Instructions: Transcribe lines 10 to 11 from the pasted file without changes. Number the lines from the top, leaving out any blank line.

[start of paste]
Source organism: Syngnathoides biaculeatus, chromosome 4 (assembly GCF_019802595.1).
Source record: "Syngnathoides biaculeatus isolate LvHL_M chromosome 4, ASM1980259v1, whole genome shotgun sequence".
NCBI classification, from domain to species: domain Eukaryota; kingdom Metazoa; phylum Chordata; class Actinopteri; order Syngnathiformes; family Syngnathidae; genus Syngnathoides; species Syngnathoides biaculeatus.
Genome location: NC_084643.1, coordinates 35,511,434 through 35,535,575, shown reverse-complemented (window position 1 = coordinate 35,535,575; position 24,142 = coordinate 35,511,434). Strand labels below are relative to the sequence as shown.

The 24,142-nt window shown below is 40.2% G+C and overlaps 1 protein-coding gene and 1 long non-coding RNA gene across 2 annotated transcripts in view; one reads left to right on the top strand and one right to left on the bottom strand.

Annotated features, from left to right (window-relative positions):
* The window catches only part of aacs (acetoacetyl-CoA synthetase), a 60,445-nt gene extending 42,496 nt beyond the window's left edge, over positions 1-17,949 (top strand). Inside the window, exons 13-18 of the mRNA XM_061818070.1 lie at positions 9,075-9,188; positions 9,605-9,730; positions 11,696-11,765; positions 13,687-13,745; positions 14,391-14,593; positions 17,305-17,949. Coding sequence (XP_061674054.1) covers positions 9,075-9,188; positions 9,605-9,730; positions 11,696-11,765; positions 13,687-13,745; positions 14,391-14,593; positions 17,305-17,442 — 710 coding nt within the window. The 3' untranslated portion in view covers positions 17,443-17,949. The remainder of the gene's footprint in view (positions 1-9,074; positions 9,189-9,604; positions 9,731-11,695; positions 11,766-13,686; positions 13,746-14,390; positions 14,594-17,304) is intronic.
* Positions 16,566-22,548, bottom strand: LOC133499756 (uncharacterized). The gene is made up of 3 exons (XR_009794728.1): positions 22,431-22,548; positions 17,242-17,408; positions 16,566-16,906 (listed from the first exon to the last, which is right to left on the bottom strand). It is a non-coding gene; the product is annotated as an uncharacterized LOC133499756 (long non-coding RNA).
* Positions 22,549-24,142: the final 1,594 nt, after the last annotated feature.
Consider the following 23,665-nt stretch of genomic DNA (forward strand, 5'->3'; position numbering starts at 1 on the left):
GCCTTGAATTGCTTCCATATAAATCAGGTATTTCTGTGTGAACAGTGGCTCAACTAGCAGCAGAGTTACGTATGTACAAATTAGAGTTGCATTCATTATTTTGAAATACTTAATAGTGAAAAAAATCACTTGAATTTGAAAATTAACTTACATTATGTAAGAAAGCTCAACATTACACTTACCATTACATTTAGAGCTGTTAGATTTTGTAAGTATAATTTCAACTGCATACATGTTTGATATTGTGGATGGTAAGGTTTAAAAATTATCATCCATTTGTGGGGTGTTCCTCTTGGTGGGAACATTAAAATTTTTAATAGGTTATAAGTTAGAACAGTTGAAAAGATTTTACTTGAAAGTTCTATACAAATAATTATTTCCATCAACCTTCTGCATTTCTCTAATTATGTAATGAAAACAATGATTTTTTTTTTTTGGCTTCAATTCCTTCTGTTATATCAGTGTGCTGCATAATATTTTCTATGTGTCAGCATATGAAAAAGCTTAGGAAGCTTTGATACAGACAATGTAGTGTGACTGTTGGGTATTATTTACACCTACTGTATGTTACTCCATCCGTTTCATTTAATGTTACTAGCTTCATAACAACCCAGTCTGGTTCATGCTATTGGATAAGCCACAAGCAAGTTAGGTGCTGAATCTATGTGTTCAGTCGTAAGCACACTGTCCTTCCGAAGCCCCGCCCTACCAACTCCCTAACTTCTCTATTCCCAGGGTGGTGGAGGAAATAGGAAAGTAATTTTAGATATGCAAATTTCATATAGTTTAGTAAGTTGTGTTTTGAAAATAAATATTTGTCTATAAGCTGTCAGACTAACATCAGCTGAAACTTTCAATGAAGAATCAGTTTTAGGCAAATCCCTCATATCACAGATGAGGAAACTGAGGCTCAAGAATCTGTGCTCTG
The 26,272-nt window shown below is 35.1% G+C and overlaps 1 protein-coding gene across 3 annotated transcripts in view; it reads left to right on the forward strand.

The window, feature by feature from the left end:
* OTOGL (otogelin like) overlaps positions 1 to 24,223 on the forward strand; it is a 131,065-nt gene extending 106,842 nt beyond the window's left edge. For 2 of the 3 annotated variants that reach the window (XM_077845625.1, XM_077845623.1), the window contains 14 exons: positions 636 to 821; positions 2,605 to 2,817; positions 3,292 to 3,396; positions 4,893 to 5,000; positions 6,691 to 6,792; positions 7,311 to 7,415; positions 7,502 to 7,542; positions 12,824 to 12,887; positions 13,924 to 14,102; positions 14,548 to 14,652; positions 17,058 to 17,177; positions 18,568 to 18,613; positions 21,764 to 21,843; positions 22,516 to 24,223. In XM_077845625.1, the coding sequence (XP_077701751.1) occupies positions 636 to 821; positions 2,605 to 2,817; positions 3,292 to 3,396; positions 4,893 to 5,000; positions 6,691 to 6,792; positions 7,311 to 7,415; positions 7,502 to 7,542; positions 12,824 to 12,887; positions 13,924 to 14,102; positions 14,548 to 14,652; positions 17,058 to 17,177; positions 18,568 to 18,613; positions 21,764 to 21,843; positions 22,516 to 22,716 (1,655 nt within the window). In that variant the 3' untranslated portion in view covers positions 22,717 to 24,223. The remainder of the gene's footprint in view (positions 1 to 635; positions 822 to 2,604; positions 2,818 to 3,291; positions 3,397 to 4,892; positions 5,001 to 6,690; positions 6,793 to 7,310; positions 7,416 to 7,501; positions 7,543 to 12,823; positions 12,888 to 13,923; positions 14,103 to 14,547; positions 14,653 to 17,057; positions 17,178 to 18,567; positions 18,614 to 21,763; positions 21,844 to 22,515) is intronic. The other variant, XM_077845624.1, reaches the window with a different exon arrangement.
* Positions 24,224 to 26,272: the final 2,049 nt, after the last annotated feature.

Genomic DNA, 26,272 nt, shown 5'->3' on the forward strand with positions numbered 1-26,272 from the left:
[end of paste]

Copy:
Consider the following 23,665-nt stretch of genomic DNA (forward strand, 5'->3'; position numbering starts at 1 on the left):
GCCTTGAATTGCTTCCATATAAATCAGGTATTTCTGTGTGAACAGTGGCTCAACTAGCAGCAGAGTTACGTATGTACAAATTAGAGTTGCATTCATTATTTTGAAATACTTAATAGTGAAAAAAATCACTTGAATTTGAAAATTAACTTACATTATGTAAGAAAGCTCAACATTACACTTACCATTACATTTAGAGCTGTTAGATTTTGTAAGTATAATTTCAACTGCATACATGTTTGATATTGTGGATGGTAAGGTTTAAAAATTATCATCCATTTGTGGGGTGTTCCTCTTGGTGGGAACATTAAAATTTTTAATAGGTTATAAGTTAGAACAGTTGAAAAGATTTTACTTGAAAGTTCTATACAAATAATTATTTCCATCAACCTTCTGCATTTCTCTAATTATGTAATGAAAACAATGATTTTTTTTTTTTGGCTTCAATTCCTTCTGTTATATCAGTGTGCTGCATAATATTTTCTATGTGTCAGCATATGAAAAAGCTTAGGAAGCTTTGATACAGACAATGTAGTGTGACTGTTGGGTATTATTTACACCTACTGTATGTTACTCCATCCGTTTCATTTAATGTTACTAGCTTCATAACAACCCAGTCTGGTTCATGCTATTGGATAAGCCACAAGCAAGTTAGGTGCTGAATCTATGTGTTCAGTCGTAAGCACACTGTCCTTCCGAAGCCCCGCCCTACCAACTCCCTAACTTCTCTATTCCCAGGGTGGTGGAGGAAATAGGAAAGTAATTTTAGATATGCAAATTTCATATAGTTTAGTAAGTTGTGTTTTGAAAATAAATATTTGTCTATAAGCTGTCAGACTAACATCAGCTGAAACTTTCAATGAAGAATCAGTTTTAGGCAAATCCCTCATATCACAGATGAGGAAACTGAGGCTCAAGAATCTGTGCTCTG